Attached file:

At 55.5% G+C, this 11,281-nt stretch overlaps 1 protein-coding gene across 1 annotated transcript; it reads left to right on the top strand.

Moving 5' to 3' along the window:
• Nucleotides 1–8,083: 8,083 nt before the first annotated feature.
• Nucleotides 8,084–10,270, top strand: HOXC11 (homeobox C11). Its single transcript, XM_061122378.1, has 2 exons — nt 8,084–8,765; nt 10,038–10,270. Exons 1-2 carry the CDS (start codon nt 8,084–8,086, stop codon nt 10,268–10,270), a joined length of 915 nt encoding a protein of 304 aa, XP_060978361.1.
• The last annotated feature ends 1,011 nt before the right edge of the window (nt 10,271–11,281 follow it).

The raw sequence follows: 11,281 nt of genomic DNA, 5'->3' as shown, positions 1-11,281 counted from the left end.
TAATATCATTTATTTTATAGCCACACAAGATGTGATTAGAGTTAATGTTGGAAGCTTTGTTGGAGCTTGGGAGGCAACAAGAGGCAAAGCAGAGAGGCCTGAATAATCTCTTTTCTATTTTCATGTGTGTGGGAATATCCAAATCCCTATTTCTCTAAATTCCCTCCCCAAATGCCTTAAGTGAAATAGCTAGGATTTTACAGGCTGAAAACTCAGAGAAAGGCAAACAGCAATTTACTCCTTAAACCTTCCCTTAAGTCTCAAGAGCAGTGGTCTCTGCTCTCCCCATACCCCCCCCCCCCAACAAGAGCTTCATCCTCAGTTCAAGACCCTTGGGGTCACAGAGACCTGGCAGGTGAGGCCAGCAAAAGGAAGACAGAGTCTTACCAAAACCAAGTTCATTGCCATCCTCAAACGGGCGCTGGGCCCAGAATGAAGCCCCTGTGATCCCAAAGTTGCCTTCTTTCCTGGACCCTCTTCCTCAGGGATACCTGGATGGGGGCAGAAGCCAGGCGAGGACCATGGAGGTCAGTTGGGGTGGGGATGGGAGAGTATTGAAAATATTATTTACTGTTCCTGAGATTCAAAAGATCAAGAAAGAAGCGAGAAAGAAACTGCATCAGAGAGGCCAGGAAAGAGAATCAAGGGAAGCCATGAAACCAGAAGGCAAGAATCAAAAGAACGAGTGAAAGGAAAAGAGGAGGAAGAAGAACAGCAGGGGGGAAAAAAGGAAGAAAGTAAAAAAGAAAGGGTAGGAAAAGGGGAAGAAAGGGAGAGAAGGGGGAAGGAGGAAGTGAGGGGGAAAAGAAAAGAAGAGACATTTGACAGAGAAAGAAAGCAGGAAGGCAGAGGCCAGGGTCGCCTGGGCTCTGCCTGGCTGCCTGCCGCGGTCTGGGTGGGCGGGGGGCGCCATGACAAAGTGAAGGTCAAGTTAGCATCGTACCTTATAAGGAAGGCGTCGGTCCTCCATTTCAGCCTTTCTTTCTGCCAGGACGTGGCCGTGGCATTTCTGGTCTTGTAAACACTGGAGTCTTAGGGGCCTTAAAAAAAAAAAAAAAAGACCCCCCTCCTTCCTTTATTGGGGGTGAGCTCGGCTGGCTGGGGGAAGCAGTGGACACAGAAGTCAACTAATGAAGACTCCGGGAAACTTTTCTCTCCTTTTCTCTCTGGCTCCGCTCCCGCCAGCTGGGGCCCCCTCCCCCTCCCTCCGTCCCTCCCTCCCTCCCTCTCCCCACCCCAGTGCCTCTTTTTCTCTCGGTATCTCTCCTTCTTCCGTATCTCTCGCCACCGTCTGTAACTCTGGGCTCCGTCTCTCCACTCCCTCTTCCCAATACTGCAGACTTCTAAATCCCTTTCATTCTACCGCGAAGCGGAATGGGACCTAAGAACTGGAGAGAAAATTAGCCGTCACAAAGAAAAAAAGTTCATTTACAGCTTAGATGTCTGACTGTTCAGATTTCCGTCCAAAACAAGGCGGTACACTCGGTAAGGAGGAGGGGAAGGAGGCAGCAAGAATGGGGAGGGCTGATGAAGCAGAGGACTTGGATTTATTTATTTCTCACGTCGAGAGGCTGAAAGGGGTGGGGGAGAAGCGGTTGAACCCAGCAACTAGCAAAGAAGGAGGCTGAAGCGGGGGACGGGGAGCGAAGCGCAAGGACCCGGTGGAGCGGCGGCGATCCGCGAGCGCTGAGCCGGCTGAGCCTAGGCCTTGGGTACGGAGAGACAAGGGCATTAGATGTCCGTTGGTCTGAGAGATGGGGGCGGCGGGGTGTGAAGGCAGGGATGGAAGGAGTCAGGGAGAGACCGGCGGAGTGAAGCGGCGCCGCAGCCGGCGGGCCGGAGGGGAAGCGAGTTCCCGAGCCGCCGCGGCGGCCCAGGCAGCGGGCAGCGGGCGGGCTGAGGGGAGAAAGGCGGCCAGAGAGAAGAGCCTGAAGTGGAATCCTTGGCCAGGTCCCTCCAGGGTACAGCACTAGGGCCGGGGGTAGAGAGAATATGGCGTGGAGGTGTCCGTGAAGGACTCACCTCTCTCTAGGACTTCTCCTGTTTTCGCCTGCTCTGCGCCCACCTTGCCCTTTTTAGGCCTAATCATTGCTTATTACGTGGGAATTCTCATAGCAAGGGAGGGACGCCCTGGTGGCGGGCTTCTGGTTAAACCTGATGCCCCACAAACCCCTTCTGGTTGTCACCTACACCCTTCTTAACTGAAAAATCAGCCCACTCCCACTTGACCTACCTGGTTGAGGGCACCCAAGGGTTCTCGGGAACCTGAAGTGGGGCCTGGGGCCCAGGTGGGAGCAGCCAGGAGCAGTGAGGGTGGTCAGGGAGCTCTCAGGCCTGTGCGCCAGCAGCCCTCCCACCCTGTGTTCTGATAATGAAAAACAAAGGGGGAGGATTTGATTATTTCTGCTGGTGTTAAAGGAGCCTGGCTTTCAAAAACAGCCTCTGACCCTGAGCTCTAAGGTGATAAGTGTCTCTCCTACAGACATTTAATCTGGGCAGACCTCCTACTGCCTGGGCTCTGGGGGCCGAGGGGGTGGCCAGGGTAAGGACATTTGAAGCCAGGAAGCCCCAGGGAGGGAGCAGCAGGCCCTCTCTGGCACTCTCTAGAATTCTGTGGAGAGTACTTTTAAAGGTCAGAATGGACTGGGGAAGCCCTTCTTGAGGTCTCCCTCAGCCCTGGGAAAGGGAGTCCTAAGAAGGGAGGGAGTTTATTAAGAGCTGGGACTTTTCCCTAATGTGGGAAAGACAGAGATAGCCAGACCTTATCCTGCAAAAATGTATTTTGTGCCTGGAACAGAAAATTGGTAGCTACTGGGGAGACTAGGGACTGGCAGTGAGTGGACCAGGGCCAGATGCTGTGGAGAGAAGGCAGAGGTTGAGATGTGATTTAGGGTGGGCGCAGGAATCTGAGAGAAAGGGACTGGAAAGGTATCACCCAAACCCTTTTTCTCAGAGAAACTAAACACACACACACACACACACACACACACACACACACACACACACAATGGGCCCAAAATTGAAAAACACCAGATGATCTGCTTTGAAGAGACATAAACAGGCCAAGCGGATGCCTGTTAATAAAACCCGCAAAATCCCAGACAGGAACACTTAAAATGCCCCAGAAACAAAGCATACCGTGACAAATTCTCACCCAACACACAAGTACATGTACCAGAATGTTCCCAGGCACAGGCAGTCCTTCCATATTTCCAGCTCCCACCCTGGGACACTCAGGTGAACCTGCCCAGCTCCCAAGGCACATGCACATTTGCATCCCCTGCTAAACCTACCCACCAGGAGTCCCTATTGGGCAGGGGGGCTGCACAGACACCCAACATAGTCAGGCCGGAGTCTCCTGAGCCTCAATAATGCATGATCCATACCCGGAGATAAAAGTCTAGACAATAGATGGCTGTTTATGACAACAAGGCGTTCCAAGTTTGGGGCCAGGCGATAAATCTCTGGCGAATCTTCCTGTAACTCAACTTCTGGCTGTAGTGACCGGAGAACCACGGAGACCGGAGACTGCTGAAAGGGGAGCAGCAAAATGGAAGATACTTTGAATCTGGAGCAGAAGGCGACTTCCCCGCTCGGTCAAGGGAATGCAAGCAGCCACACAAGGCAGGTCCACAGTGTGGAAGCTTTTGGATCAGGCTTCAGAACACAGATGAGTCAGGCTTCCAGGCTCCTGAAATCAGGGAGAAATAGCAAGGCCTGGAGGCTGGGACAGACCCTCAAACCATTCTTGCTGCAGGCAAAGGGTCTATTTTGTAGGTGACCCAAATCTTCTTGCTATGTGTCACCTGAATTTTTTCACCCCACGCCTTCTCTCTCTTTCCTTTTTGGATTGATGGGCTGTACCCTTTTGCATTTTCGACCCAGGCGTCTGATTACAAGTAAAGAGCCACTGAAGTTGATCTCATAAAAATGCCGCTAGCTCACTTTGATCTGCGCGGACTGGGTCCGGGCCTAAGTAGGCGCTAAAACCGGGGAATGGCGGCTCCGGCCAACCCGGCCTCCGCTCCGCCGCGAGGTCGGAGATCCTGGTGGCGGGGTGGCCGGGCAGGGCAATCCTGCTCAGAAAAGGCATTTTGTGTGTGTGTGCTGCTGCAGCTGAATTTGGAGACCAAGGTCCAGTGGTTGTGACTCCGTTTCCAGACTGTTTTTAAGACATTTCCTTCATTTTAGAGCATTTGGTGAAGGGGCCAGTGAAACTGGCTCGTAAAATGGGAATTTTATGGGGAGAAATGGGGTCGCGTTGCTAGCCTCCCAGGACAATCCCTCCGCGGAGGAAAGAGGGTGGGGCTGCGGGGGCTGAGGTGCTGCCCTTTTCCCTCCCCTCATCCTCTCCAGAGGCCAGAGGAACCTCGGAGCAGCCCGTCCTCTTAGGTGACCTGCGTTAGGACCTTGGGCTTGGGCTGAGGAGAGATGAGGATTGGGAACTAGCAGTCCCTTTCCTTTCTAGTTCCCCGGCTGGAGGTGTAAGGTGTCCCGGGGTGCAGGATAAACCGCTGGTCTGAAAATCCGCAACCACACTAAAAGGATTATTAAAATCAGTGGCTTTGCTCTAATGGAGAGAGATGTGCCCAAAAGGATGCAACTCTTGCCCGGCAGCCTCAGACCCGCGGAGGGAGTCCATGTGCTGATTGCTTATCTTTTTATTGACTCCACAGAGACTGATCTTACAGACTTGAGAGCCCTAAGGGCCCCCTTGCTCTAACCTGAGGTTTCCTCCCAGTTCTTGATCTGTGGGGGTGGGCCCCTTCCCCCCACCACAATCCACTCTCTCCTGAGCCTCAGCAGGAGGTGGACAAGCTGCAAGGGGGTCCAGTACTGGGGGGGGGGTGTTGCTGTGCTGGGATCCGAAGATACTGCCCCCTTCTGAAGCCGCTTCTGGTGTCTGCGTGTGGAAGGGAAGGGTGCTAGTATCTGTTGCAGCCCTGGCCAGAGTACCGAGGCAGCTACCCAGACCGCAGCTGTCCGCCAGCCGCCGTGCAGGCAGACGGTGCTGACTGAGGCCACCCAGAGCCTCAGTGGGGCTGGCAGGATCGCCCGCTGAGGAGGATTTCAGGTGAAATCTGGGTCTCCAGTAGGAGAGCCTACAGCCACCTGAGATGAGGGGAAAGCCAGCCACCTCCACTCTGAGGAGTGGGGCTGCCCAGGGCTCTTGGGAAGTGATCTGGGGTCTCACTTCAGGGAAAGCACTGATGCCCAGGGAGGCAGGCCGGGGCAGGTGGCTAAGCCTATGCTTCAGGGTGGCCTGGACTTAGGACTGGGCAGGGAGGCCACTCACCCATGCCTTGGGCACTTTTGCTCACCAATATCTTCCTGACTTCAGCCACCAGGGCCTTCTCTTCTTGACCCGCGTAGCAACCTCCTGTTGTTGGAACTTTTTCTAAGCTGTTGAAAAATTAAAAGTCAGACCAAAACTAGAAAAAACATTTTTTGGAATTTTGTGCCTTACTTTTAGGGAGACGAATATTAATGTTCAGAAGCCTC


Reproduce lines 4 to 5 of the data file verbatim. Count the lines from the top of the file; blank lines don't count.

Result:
• Nucleotides 8,084–10,270, top strand: HOXC11 (homeobox C11). Its single transcript, XM_061122378.1, has 2 exons — nt 8,084–8,765; nt 10,038–10,270. Exons 1-2 carry the CDS (start codon nt 8,084–8,086, stop codon nt 10,268–10,270), a joined length of 915 nt encoding a protein of 304 aa, XP_060978361.1.
• The last annotated feature ends 1,011 nt before the right edge of the window (nt 10,271–11,281 follow it).